IDEAS home Printed from
   My bibliography  Save this article

The Uses and Misuses of Economics in Daily Journalism


  • Louis Uchitelle


Prodded by the Great Recession, journalists and economists are gradually altering their views of the economy, freeing themselves from the mainstream paradigm of the last thirty years: that the natural tendency of a market economy caught in a recession is to right itself, returning to full or nearly full employment and healthy growth with a minimum of help from government through public employment, public works projects, or a combination of the two. The evolution is slow, however, making most journalists and economists reluctant to engage in a full-throated appeal for government help.

Suggested Citation

  • Louis Uchitelle, 2011. "The Uses and Misuses of Economics in Daily Journalism," History of Political Economy, Duke University Press, vol. 43(2), pages 363-368, Summer.
  • Handle: RePEc:hop:hopeec:v:43:y:2011:i:2:p:363-368

    Download full text from publisher

    File URL:
    File Function: link to full text
    Download Restriction: Access to full text is restricted to subscribers.

    As the access to this document is restricted, you may want to search for a different version of it.

    More about this item




    Access and download statistics


    All material on this site has been provided by the respective publishers and authors. You can help correct errors and omissions. When requesting a correction, please mention this item's handle: RePEc:hop:hopeec:v:43:y:2011:i:2:p:363-368. See general information about how to correct material in RePEc.

    For technical questions regarding this item, or to correct its authors, title, abstract, bibliographic or download information, contact: (Center for the History of Political Economy Webmaster). General contact details of provider: .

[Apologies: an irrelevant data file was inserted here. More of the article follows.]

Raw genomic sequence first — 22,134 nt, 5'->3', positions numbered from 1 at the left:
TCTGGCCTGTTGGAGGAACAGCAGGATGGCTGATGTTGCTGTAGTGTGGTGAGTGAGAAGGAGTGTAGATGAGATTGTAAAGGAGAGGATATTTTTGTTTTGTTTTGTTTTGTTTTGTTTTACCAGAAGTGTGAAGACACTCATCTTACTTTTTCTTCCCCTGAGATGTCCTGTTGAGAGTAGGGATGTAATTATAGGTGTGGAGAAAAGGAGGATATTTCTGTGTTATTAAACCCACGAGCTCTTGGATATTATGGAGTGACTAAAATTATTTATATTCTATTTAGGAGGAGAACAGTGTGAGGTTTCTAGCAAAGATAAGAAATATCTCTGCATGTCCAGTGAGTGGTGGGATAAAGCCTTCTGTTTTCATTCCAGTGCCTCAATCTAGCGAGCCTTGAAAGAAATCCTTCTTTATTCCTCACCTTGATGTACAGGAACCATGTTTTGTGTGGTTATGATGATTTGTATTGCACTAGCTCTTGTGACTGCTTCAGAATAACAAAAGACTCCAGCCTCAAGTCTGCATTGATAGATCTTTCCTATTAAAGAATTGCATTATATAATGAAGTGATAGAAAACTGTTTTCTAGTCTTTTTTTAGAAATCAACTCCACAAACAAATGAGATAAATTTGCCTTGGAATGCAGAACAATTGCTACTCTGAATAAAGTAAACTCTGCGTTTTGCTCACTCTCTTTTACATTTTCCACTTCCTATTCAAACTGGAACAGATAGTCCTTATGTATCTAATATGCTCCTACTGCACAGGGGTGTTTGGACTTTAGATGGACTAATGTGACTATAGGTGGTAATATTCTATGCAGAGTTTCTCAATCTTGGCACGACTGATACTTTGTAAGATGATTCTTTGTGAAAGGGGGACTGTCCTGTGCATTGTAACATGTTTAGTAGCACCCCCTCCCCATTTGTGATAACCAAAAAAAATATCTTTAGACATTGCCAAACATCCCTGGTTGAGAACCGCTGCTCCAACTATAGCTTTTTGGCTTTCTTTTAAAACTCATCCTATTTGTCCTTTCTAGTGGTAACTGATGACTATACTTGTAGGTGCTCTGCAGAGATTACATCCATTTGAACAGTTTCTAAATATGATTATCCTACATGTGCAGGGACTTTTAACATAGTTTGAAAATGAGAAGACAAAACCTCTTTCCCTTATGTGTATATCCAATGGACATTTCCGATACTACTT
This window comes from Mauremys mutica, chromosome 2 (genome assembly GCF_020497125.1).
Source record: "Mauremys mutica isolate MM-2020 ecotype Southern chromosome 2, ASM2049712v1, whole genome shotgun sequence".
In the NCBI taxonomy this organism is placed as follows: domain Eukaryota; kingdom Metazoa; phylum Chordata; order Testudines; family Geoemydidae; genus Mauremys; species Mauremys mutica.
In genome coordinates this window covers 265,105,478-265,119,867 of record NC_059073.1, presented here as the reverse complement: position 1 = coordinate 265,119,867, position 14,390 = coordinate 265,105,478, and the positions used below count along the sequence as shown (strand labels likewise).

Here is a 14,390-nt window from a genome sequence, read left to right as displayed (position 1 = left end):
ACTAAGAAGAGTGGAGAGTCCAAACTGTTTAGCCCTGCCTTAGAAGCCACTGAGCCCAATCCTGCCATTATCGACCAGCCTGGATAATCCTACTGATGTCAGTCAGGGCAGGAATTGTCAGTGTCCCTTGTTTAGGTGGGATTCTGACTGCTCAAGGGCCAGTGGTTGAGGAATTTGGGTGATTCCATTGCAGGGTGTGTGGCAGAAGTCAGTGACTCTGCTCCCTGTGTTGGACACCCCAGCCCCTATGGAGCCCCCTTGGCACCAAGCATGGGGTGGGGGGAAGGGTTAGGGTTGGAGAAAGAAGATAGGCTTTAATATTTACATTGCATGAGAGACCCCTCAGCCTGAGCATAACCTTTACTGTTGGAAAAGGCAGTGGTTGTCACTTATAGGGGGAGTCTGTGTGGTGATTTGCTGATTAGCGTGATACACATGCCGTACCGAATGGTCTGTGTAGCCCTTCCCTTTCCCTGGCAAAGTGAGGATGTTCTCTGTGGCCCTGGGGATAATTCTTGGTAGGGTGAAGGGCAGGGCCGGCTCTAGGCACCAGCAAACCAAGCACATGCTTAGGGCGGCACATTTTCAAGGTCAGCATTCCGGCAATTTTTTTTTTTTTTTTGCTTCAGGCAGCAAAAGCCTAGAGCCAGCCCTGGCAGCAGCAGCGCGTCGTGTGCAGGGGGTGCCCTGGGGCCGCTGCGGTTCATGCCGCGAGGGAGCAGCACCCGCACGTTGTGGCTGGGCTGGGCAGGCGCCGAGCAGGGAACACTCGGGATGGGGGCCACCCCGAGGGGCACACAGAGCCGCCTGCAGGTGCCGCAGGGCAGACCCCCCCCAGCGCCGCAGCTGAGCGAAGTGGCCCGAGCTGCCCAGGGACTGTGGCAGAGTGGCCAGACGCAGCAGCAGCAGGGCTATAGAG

If you have authored this item and are not yet registered with RePEc, we encourage you to do it here. This allows to link your profile to this item. It also allows you to accept potential citations to this item that we are uncertain about.

    We have no references for this item. You can help adding them by using this form .

    If you know of missing items citing this one, you can help us creating those links by adding the relevant references in the same way as above, for each refering item. If you are a registered author of this item, you may also want to check the "citations" tab in your RePEc Author Service profile, as there may be some citations waiting for confirmation.

    Please note that corrections may take a couple of weeks to filter through the various RePEc services.

    IDEAS is a RePEc service hosted by the Research Division of the Federal Reserve Bank of St. Louis . RePEc uses bibliographic data supplied by the respective publishers.